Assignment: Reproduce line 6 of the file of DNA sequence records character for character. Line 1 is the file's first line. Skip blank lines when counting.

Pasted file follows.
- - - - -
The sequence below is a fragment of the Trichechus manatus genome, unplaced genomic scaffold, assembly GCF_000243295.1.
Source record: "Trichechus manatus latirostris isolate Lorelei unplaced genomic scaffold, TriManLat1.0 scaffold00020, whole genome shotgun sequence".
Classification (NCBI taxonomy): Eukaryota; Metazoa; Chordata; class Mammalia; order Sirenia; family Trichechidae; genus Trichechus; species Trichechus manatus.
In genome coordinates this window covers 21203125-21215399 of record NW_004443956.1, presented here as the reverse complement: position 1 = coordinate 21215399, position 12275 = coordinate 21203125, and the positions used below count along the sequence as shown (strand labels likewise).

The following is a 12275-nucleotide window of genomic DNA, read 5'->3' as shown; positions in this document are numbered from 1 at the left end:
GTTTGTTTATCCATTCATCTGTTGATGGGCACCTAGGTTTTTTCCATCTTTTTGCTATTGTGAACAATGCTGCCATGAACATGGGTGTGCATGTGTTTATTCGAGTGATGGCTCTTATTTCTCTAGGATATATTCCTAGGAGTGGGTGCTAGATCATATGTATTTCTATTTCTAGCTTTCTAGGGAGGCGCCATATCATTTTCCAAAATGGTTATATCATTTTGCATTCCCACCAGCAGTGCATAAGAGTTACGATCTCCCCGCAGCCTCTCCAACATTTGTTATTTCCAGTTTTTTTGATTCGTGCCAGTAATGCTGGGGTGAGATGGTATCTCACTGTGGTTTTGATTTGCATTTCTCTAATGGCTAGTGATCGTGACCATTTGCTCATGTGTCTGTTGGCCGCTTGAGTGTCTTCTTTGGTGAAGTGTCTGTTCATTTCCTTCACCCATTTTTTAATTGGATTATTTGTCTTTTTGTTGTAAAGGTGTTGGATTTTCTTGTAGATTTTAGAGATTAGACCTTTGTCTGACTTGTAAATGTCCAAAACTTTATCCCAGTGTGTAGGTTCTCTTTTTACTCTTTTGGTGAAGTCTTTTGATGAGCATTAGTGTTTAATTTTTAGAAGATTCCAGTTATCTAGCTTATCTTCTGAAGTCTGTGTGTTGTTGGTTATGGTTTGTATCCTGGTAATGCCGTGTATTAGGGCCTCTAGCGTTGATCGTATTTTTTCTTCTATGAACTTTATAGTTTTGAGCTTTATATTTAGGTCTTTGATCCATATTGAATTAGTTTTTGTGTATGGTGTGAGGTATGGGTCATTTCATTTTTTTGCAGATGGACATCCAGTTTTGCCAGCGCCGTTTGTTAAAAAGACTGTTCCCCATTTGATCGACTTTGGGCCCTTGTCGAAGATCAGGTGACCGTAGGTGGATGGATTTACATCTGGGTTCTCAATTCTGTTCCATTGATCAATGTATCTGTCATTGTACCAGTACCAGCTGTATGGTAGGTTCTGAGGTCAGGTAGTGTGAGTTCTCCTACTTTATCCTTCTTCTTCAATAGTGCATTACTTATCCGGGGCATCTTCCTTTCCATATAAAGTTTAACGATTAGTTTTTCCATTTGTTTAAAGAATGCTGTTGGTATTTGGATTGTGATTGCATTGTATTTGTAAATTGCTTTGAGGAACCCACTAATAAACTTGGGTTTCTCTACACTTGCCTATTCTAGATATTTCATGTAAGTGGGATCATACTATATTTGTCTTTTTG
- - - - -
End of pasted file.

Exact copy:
GTTTGTTTATCCATTCATCTGTTGATGGGCACCTAGGTTTTTTCCATCTTTTTGCTATTGTGAACAATGCTGCCATGAACATGGGTGTGCATGTGTTTATTCGAGTGATGGCTCTTATTTCTCTAGGATATATTCCTAGGAGTGGGTGCTAGATCATATGTATTTCTATTTCTAGCTTTCTAGGGAGGCGCCATATCATTTTCCAAAATGGTTATATCATTTTGCATTCCCACCAGCAGTGCATAAGAGTTACGATCTCCCCGCAGCCTCTCCAACATTTGTTATTTCCAGTTTTTTTGATTCGTGCCAGTAATGCTGGGGTGAGATGGTATCTCACTGTGGTTTTGATTTGCATTTCTCTAATGGCTAGTGATCGTGACCATTTGCTCATGTGTCTGTTGGCCGCTTGAGTGTCTTCTTTGGTGAAGTGTCTGTTCATTTCCTTCACCCATTTTTTAATTGGATTATTTGTCTTTTTGTTGTAAAGGTGTTGGATTTTCTTGTAGATTTTAGAGATTAGACCTTTGTCTGACTTGTAAATGTCCAAAACTTTATCCCAGTGTGTAGGTTCTCTTTTTACTCTTTTGGTGAAGTCTTTTGATGAGCATTAGTGTTTAATTTTTAGAAGATTCCAGTTATCTAGCTTATCTTCTGAAGTCTGTGTGTTGTTGGTTATGGTTTGTATCCTGGTAATGCCGTGTATTAGGGCCTCTAGCGTTGATCGTATTTTTTCTTCTATGAACTTTATAGTTTTGAGCTTTATATTTAGGTCTTTGATCCATATTGAATTAGTTTTTGTGTATGGTGTGAGGTATGGGTCATTTCATTTTTTTGCAGATGGACATCCAGTTTTGCCAGCGCCGTTTGTTAAAAAGACTGTTCCCCATTTGATCGACTTTGGGCCCTTGTCGAAGATCAGGTGACCGTAGGTGGATGGATTTACATCTGGGTTCTCAATTCTGTTCCATTGATCAATGTATCTGTCATTGTACCAGTACCAGCTGTATGGTAGGTTCTGAGGTCAGGTAGTGTGAGTTCTCCTACTTTATCCTTCTTCTTCAATAGTGCATTACTTATCCGGGGCATCTTCCTTTCCATATAAAGTTTAACGATTAGTTTTTCCATTTGTTTAAAGAATGCTGTTGGTATTTGGATTGTGATTGCATTGTATTTGTAAATTGCTTTGAGGAACCCACTAATAAACTTGGGTTTCTCTACACTTGCCTATTCTAGATATTTCATGTAAGTGGGATCATACTATATTTGTCTTTTTG